In popular discussions of the German home during the late nineteenth or early twentieth centuries, even the most private routines and habits were sometimes seen to have national significance. What could be more private, apparently, than a woman’s decisions about how often to wash, what to sew for her children, or what to cook for her family? And what could be more a matter of personal choice? And yet, these decisions were also part of the process of class formation and moved to the heart of discussions of national character by the Imperial period, at the latest. After 1914, the German home was also increasingly the object of attempted interventions by women’s organizations, industry, and the state, in the form of home economics education or attempts to change consumers’ preferences.

   Under the National Socialists, these attempts to influence household management expanded dramatically through a variety of guises and programs: reeducation camps for disorderly families; mandatory domestic service for young women; large-scale campaigns to reshape household consumption; and the introduction of the Mother Cross award, which was distributed to applicants who satisfied not only requirements for fertility, but who also met standards of “proper” housekeeping. Ultimately, these efforts to reshape German domesticity entered the arbitrary and violent campaigns to sort, classify, resettle, and resocialize hundreds of thousands of ethnic Germans in occupied Poland after 1939.

   This study examines the myth and the practices of cleanliness and housekeeping. It should be clear from the outset, however, that the Germans are not alone in cherishing a belief that they are “cleaner” than those from other cultures. “Cleanliness” plays a role in the construction of national or ethnic identity and myths of national superiority in a variety of cultures, and certainly throughout the Western World and in European imperialism in the non-Western world. My focus is on development of “cleanliness” (along with such qualities as order, thrift, and time management) and the broader practices associated with domesticity in a single culture. Ultimately, this book traces how a specific style of housekeeping became bound up with German national identity, so much so that it was incorporated, apparently without debate, into the brutal and macabre policies implemented in occupied Poland during World War Ⅱ.

   But the fact that this book limits itself to an examination of domestic norms in a single culture does not mean that I am arguing that these values and practices did not exist elsewhere. Undoubtedly they did. This book does not seek to demonstrate that German homes were cozier, more orderly, or cleaner than their French, Russian, or British counterparts; such an assertion would be impossible to substantiate. This is a history of self-perception and identity, and of how identity was reflected in both daily life and social policy. Although many German housewives certainly internalized and enacted these standards, I have no reason to believe that a higher percentage did so in Germany than had done so in France, Denmark, or elsewhere.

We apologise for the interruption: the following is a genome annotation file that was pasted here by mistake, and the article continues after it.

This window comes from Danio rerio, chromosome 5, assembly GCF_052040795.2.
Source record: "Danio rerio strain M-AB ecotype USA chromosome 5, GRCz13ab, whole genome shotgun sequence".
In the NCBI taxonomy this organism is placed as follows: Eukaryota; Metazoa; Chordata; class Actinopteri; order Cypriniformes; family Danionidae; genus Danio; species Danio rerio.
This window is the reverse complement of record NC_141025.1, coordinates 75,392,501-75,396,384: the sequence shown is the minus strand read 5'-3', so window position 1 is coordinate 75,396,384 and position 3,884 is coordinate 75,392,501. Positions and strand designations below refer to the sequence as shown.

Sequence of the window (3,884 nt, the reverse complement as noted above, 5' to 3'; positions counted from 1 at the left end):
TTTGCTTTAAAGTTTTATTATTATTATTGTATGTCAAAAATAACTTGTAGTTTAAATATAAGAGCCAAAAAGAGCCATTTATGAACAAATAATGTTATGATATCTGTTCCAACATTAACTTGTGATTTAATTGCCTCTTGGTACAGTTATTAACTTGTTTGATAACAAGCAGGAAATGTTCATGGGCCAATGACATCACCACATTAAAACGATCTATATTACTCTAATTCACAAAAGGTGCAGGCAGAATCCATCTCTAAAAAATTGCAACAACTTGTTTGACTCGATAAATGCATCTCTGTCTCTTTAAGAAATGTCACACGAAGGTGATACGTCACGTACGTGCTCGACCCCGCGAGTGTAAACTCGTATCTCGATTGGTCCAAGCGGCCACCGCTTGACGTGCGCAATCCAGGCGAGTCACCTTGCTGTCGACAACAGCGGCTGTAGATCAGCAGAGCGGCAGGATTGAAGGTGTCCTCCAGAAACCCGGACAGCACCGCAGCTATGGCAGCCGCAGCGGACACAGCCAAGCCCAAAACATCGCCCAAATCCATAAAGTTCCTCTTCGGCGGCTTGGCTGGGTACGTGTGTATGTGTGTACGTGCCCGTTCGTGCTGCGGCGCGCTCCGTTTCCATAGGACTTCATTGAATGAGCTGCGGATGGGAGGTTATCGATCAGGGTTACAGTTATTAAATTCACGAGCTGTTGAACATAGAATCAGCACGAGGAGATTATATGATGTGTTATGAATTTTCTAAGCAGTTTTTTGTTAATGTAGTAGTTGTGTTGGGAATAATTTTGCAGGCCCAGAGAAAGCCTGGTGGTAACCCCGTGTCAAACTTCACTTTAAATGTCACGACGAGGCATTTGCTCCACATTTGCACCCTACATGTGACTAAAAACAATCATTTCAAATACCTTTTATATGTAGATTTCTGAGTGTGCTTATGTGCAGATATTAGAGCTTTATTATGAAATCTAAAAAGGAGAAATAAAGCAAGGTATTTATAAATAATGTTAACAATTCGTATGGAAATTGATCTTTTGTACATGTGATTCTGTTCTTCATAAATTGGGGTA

I have tried, wherever possible, to incorporate evidence about the reactions of actual housewives to this ideal. Certainly, we can find evidence about the norms and goals embraced by some women regarding household management by examining the statements and programs of housewives’ organizations. But the aspirations or actual housekeeping of all German women, or even of the “typical” bourgeois German housewife (if she existed), are probably beyond historical reconstruction.

   So, although many bourgeois Germans, such as Mrs. Sidgwick, were sure that their housekeeping surpassed that of their foreign counterparts, there is no evidence that they were correct. French women during the late nineteenth century no doubt also thought it a good idea to be very frugal. And similar to the Germans in Southwest Africa, British imperialists thought that they were cleaner than their colonial subjects, and this notion of cleanliness was integral to their racist descriptions of those they ruled over. Many of the attitudes and household standards that Mrs. Sidgwick valued were common among the middle classes in all of the advanced industrial nations of this period, although particular domestic symbols or objects that were venerated (e.g., the German Christmas tree or the institution of British afternoon tea) might vary.

© Cambridge University Press
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Table of Contents

1. The habitus of domesticity; 2. Domesticity and German national character; 3. The politicization of housework; 4. Domesticity and Volksgemeinschaft; 5. Ersatz, whole grain, or homemade: Autarkic households and the four year plan; 6. Domesticity and 'Germanization' in occupied Poland.